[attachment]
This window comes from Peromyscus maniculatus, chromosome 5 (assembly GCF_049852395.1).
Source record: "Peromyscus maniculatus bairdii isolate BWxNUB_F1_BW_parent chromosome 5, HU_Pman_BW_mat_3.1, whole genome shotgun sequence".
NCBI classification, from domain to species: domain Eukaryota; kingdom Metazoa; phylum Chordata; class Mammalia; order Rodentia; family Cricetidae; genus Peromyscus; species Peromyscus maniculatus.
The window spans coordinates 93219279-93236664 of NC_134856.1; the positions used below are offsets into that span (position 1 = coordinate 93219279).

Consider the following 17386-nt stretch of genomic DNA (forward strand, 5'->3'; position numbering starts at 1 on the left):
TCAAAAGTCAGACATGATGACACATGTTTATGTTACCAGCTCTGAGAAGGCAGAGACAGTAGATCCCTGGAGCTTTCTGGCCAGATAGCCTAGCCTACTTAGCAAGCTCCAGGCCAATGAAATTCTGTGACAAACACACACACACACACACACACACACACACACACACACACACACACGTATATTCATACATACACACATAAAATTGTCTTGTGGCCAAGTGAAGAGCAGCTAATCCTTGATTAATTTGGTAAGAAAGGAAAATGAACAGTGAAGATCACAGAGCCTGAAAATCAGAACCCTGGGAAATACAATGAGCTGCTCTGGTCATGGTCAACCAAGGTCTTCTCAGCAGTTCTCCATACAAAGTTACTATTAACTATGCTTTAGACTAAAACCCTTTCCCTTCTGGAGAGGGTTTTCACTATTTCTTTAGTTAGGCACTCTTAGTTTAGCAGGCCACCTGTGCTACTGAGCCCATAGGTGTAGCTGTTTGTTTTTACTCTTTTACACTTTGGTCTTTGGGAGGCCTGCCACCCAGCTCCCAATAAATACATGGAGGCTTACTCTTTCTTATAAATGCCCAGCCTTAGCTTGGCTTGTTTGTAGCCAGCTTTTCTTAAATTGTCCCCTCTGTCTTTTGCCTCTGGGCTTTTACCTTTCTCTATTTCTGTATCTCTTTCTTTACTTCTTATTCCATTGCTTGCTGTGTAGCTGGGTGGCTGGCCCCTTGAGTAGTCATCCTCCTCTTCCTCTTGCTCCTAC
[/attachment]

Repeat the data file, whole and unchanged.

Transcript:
This window comes from Peromyscus maniculatus, chromosome 5 (assembly GCF_049852395.1).
Source record: "Peromyscus maniculatus bairdii isolate BWxNUB_F1_BW_parent chromosome 5, HU_Pman_BW_mat_3.1, whole genome shotgun sequence".
NCBI classification, from domain to species: domain Eukaryota; kingdom Metazoa; phylum Chordata; class Mammalia; order Rodentia; family Cricetidae; genus Peromyscus; species Peromyscus maniculatus.
The window spans coordinates 93219279-93236664 of NC_134856.1; the positions used below are offsets into that span (position 1 = coordinate 93219279).

Consider the following 17386-nt stretch of genomic DNA (forward strand, 5'->3'; position numbering starts at 1 on the left):
TCAAAAGTCAGACATGATGACACATGTTTATGTTACCAGCTCTGAGAAGGCAGAGACAGTAGATCCCTGGAGCTTTCTGGCCAGATAGCCTAGCCTACTTAGCAAGCTCCAGGCCAATGAAATTCTGTGACAAACACACACACACACACACACACACACACACACACACACACACACACGTATATTCATACATACACACATAAAATTGTCTTGTGGCCAAGTGAAGAGCAGCTAATCCTTGATTAATTTGGTAAGAAAGGAAAATGAACAGTGAAGATCACAGAGCCTGAAAATCAGAACCCTGGGAAATACAATGAGCTGCTCTGGTCATGGTCAACCAAGGTCTTCTCAGCAGTTCTCCATACAAAGTTACTATTAACTATGCTTTAGACTAAAACCCTTTCCCTTCTGGAGAGGGTTTTCACTATTTCTTTAGTTAGGCACTCTTAGTTTAGCAGGCCACCTGTGCTACTGAGCCCATAGGTGTAGCTGTTTGTTTTTACTCTTTTACACTTTGGTCTTTGGGAGGCCTGCCACCCAGCTCCCAATAAATACATGGAGGCTTACTCTTTCTTATAAATGCCCAGCCTTAGCTTGGCTTGTTTGTAGCCAGCTTTTCTTAAATTGTCCCCTCTGTCTTTTGCCTCTGGGCTTTTACCTTTCTCTATTTCTGTATCTCTTTCTTTACTTCTTATTCCATTGCTTGCTGTGTAGCTGGGTGGCTGGCCCCTTGAGTAGTCATCCTCCTCTTCCTCTTGCTCCTAC